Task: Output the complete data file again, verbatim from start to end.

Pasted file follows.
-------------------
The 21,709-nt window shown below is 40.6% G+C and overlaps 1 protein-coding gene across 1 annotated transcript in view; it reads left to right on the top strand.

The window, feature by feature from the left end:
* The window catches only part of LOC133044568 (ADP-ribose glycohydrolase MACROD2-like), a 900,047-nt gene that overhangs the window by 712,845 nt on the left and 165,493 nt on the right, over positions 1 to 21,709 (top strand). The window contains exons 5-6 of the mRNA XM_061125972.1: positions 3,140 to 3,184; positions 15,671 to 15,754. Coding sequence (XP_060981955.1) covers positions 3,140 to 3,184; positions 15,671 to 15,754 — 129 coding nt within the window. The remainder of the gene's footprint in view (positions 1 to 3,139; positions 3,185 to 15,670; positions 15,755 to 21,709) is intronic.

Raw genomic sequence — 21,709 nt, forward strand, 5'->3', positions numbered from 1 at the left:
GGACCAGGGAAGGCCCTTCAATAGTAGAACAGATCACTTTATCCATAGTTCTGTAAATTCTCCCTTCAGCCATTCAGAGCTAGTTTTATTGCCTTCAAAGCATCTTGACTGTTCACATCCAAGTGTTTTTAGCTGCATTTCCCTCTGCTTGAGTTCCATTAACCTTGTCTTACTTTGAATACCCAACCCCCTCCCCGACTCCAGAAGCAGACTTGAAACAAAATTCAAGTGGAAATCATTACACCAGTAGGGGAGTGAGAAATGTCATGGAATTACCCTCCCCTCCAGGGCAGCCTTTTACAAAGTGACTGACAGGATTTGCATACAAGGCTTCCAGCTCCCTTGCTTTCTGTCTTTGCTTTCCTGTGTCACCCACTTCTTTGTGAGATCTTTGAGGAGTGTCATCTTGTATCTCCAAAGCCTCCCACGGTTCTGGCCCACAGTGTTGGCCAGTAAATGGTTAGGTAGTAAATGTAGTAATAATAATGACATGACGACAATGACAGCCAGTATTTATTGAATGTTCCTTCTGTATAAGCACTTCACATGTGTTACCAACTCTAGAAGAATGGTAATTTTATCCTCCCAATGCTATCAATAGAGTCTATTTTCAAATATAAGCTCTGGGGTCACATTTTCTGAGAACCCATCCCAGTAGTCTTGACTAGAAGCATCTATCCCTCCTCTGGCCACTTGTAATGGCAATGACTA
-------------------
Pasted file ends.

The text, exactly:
The 21,709-nt window shown below is 40.6% G+C and overlaps 1 protein-coding gene across 1 annotated transcript in view; it reads left to right on the top strand.

The window, feature by feature from the left end:
* The window catches only part of LOC133044568 (ADP-ribose glycohydrolase MACROD2-like), a 900,047-nt gene that overhangs the window by 712,845 nt on the left and 165,493 nt on the right, over positions 1 to 21,709 (top strand). The window contains exons 5-6 of the mRNA XM_061125972.1: positions 3,140 to 3,184; positions 15,671 to 15,754. Coding sequence (XP_060981955.1) covers positions 3,140 to 3,184; positions 15,671 to 15,754 — 129 coding nt within the window. The remainder of the gene's footprint in view (positions 1 to 3,139; positions 3,185 to 15,670; positions 15,755 to 21,709) is intronic.

Raw genomic sequence — 21,709 nt, forward strand, 5'->3', positions numbered from 1 at the left:
GGACCAGGGAAGGCCCTTCAATAGTAGAACAGATCACTTTATCCATAGTTCTGTAAATTCTCCCTTCAGCCATTCAGAGCTAGTTTTATTGCCTTCAAAGCATCTTGACTGTTCACATCCAAGTGTTTTTAGCTGCATTTCCCTCTGCTTGAGTTCCATTAACCTTGTCTTACTTTGAATACCCAACCCCCTCCCCGACTCCAGAAGCAGACTTGAAACAAAATTCAAGTGGAAATCATTACACCAGTAGGGGAGTGAGAAATGTCATGGAATTACCCTCCCCTCCAGGGCAGCCTTTTACAAAGTGACTGACAGGATTTGCATACAAGGCTTCCAGCTCCCTTGCTTTCTGTCTTTGCTTTCCTGTGTCACCCACTTCTTTGTGAGATCTTTGAGGAGTGTCATCTTGTATCTCCAAAGCCTCCCACGGTTCTGGCCCACAGTGTTGGCCAGTAAATGGTTAGGTAGTAAATGTAGTAATAATAATGACATGACGACAATGACAGCCAGTATTTATTGAATGTTCCTTCTGTATAAGCACTTCACATGTGTTACCAACTCTAGAAGAATGGTAATTTTATCCTCCCAATGCTATCAATAGAGTCTATTTTCAAATATAAGCTCTGGGGTCACATTTTCTGAGAACCCATCCCAGTAGTCTTGACTAGAAGCATCTATCCCTCCTCTGGCCACTTGTAATGGCAATGACTA